Fairytales enchant the mind as they are read or told. They promise a sense of magic, of adventure, and of satisfaction when the hero wins the day. In the romance genre, the fairytale structure is especially coveted, for when it comes to romance, who doesn’t want to read of a happily ever after?
What is Natalia to do? Fortunately, she has the help of her fairy godmother and the assurance that she alone can arrest the prince’s attentions.
Here’s the blurb to the book:
When Natalia’s horrid stepsister locks in her a closet, steals her identity, and sets out to marry Prince Bennett in her place, Natalia nearly gives up hope. Luckily, she has a fairy godmother willing to guide her steps. Dressed in nothing but a mouse-skin pelt and assured that Bennett will recognize her even though they’ve never met; she sets out for his palace.
Prince Bennett knows that he must marry his princess, but when he meets her, something seems amiss. He cannot reconcile the lively, veiled beauty he consorts with at night with the waspish princess he meets during the day. And to make matters worse, he can barely fight off his attraction to a fur-clad scullery maid. Whatever will he do?
Excerpt from Unveiling His Princess:
“Antonia is gone.”
Natalia’s gaze flittered over his tall, red-garbed form and then retreated to her sturdy shoes. “I know, Father,” she whispered.
“She left a note, stating her intentions. And--Natalia, she took with her your lady’s maids, your jewelry, your clothes, even every last one of your handkerchiefs.”
Natalia let out her breath slowly. She had expected as much. It would not do for Natalia to turn up with some form of proof that she was the rightful princess. She stifled a smile. At least she had one form of revenge; Antonia was much too stork-like in structure to be able to comfortably wear her garments. Although Claudette, her (former) lady’s maid, would be able to make the alterations, it would take at least a day for her to cut Natalia’s dresses down to size.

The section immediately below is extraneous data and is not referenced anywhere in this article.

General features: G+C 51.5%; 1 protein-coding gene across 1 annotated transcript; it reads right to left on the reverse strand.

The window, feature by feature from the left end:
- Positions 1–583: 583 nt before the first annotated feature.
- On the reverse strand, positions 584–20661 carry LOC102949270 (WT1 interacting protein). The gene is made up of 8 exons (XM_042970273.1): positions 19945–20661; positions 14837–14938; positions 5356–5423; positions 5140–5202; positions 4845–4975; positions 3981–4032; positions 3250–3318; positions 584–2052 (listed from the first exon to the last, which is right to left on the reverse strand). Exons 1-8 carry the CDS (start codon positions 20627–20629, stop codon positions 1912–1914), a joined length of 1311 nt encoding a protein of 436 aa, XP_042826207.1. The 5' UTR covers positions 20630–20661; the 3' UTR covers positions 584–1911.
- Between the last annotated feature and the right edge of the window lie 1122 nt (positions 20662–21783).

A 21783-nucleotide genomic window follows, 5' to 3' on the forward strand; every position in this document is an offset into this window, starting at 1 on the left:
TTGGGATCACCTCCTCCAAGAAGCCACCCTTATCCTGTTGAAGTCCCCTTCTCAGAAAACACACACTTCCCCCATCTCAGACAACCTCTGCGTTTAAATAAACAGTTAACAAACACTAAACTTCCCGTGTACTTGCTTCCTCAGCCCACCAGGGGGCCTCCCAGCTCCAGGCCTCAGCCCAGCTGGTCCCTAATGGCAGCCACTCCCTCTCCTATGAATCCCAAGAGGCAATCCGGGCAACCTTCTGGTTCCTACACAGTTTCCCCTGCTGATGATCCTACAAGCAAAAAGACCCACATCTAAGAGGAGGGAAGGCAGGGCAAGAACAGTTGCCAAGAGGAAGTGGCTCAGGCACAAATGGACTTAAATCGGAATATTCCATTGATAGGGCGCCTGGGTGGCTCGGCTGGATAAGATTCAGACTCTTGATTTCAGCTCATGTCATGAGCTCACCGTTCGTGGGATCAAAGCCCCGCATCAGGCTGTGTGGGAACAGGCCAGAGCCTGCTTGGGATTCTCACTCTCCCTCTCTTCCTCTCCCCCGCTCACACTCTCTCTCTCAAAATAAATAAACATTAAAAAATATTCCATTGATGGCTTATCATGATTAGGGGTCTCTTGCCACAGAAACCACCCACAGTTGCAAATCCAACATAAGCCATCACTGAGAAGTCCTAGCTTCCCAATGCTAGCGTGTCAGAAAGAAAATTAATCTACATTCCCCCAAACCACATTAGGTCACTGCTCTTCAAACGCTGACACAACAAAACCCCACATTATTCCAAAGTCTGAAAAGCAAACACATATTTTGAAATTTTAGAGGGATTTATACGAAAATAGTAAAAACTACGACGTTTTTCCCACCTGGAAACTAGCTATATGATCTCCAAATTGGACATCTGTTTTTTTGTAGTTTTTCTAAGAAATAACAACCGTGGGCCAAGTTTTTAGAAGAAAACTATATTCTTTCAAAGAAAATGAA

Lifting her head, she asked, “What would you have me do, Father?”
He stroked his goatee as he studied her, finally nodding to himself as he made a decision. “You must follow her.”
“But, Father, I will have no proof of my identity--”
“You will not need proof.” As Natalia stared, her breath seemed to freeze in her chest. Whatever could he mean? “You will not be going as yourself, Natalia.”
Her mouth dropped open in affront. “Surely you do not expect me to attend as Antonia?”
“Indeed not. You will attend as a common peasant.”
The moments lengthened. Natalia’s ears rung. She could not possibly have heard right. “I beg your pardon?”
“You will attend as a peasant,” he announced. “You will present yourself to Prince Bennett barefoot, in nothing more than a mouse-skin pelt. You will wear no adornments in your hair, on your fingers, or around your neck. You will wear your hair loose, and you will not powder or perfume your skin. You will, by all means, make yourself as ordinary as possible.”
Shaking her head, Natalia protested, “Father, I cannot! It is not befitting of a princess--”
Besides, she would be competing with Antonia’s beauty. If she could not hope to compare while dressed in her finery, how could she aspire to gain Prince Bennett’s interest while dressed in rags?
Again, her conscience nagged, did she want to? The prince might be a hideous, hunchbacked hog. From what she could recall from the one portrait he had sent along, he was handsome enough, but it could have been a false likeness.
“A princess,” her father boomed, “is more than the clothes you wear, Natalia, more than the jewels which adorn your fingers. It is an attitude, a manner of speech and of bearing. Antonia will never understand that. You will present yourself to Prince Bennett in nothing more than a mouse-skin, and he will know you for who you truly are.”
As she struggled to maintain her composure, Natalia began to quiver. “But, Father,” she whispered. “Prince Bennett has never even seen me. How is he to know who I am?”
He wouldn’t. And once he saw Antonia, how could she hope to compare? Natalia was comely, but she didn’t approach Antonia’s cold beauty. If not for her stepsister’s cruel heart, Natalia might have been willing to concede that Antonia was more a princess than she was. The king had always said Natalia’s kindness was her crowning glory--but how was she to show it without her usual raiment? Prince Bennett would glance once at Antonia, see her beauty, and wed her before Natalia had any say in the matter at all.
“He will know,” the king said sternly.
L. K. Below writes romance and speculative fiction. Under her full name, Lindsay Below, she publishes young adult novels. Visit her online at www.lbelow.net.